How should your business optimize for voice search? The answer may be that the search engine optimization community doesn’t really know yet.
In fact, perhaps the best thing your marketing department can do is focus on compelling content and let search engines figure out how to discover it.
Unfortunately, just waiting for Google or Bing to find your business is not a very satisfying answer.
Search engine optimizers are doers. They build well-structured pages to make content easy for search engine bots to crawl and capture. They research keywords to discover the language their target audience uses. They test and measure traffic, rankings, backlinks, and similar to continuously improve results.
So when optimization professionals see a massive shift in customer behavior, like the migration to voice search, there is a feeling that something must be done. The question, then, is what?
As of December 2017, there is not a lot of certainty around what structures or content would optimize a page for a voice search. It may be the case that voice search optimization is not a lot different than text search optimization.
The challenge then for businesses is discovering what we do know about voice search and reasoning toward possible optimization strategies.
It can be argued that marketers know with some certainty that the number of voice searches will eventually exceed text searches; that voice search is more conversational than text search; that a significant percentage of voice searches are local searches; and that voice search sometimes delivers results that are different than a text-based search engine results page.
More Voice Searches
Looking first at the trend toward voice search, there are, perhaps, two factors that could be driving the growth and popularity of voice-based internet searches.
First, there is the availability of voice-enabled, internet-connected devices.
Just about every mobile phone, tablet, modern laptop, or desktop computer, and an array of internet-of-things devices and smart speakers, like Google Home or Amazon Echo, are now voice-enabled and readily accessible. So it follows that as more devices capable of voice search become available, so too will the number of voice searches.
Second, there is the ease of using a voice search.
The spoken word can be quite fast. For example, an English-speaking adult can typically type about 40 words per minute. But the same English-speaking adult can speak around 150 words per minute.
It is also relatively easier to simply say, “Hey Google…” to a virtual assistant than it is to open a laptop, then a web browser, and finally type in a query.
In short, voice search queries will outnumber text-based search queries within the next few years. What’s more, the total number of search queries will also increase.
Text-based search queries tend to use individual words or short phrases, which just about everyone in the search optimization industry calls “keywords.”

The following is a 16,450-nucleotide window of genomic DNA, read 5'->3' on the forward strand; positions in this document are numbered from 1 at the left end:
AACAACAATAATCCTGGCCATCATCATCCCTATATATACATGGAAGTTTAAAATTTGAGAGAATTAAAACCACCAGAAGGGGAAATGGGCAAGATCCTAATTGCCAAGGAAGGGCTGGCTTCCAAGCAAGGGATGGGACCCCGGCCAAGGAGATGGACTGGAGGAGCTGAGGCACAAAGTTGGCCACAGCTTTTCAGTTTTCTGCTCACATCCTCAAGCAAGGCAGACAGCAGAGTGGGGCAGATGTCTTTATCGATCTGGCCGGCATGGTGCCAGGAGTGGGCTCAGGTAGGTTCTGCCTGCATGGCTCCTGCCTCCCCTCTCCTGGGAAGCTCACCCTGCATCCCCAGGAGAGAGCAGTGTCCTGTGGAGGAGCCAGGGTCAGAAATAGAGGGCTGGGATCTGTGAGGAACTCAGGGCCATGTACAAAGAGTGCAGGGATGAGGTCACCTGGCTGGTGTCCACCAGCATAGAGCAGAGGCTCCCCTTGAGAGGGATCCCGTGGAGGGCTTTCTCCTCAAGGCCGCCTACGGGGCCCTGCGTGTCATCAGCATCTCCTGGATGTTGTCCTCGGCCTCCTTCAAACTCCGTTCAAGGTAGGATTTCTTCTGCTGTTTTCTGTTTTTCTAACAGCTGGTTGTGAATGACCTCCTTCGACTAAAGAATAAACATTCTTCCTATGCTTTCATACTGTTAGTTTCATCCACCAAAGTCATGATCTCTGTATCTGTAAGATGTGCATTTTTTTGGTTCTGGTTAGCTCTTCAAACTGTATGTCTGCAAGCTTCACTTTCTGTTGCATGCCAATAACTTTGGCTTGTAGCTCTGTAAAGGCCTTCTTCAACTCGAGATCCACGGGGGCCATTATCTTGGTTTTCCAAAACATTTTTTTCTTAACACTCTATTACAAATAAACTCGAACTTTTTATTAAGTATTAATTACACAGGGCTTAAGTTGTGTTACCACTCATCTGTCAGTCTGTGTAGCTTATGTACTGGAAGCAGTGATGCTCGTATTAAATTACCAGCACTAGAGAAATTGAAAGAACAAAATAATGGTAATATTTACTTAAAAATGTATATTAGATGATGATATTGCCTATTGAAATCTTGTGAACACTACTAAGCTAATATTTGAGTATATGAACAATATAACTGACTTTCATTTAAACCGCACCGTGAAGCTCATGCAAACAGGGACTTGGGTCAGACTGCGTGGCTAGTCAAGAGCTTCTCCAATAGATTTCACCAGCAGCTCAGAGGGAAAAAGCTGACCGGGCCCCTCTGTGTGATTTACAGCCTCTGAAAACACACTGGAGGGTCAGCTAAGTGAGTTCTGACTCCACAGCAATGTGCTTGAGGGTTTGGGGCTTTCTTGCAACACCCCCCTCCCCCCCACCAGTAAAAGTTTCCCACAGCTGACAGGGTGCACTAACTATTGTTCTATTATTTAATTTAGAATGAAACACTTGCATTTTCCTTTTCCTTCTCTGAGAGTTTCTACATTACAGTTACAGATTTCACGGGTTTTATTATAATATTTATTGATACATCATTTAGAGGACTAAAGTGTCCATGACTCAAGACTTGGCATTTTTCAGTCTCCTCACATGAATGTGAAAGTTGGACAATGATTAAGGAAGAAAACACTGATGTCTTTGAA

Keywords often describe a searcher’s intent as succinctly as possible. The language in a text keyword phrase may also be relatively choppier, since the user may leave out connecting words or ignore normal sentence structure. Thus, you get keyword phrases like “best running shoe 2017.”
Voice-based search queries, in contrast to text searches, are more conversational. These queries include many more words and may often take the form of a question. “What are the best new running shoes in 2017?” or “What is the best new running shoe for a 110-pound, 17-year-old girl?”
Some SEO experts have suggested that this language difference between voice search and text search should lead marketers to amend their target keywords and phrases, adding many more questions and longer sentences.
At least a few optimizers have recommended recording customer service phone calls and mining the recordings for questions or conversational descriptions of products to use as keyword phrases.
But will that help? If Google, Amazon, Apple, and Microsoft, as examples, are actually getting good at natural language recognition, won’t they realize that “best running shoe 2017” and “What are the best new running shoes in 2017?” are fundamentally the same?
Often, folks use voice search to find businesses or products nearby. This is particularly true for restaurants and physical stores. For example, have you ever instructed Siri or Google to “show coffee shops near me.”
Depending on which survey or expert you accept, local searches represent somewhere between 20 percent of 30 percent of all voice search queries. But again, this may not require a change in how your business optimizes for local search. If you are doing the right things, if you will, for text search, you may already be doing the proper things for voice search.
Top 10 Not Enough
While there are many times when a voice search will result in a list of available resources, just like a text-based search, some voice results are, perhaps, best when they provide a single answer.
For example, say a Christmas shopper asked Google Home, “How do I choose the right longboard for my nephew?” What would be a better result, a single YouTube video describing how to pick a longboard or a list of ten links to articles and videos describing how to pick a longboard?
For many, the single video, or even a list of steps that Google Home could read back, would be the better response. This idea that a single answer may be best could mean that for some searches being a top ten result of Google won’t be good enough to be noticed. Put another way, marketers know that voice search results may be presented differently than text search results, which could impact SEO.
In the end, what marketers know now about voice search may not yet lead to clearly defined SEO strategies and tactics. But it does help identify differences, to test and discover what works best.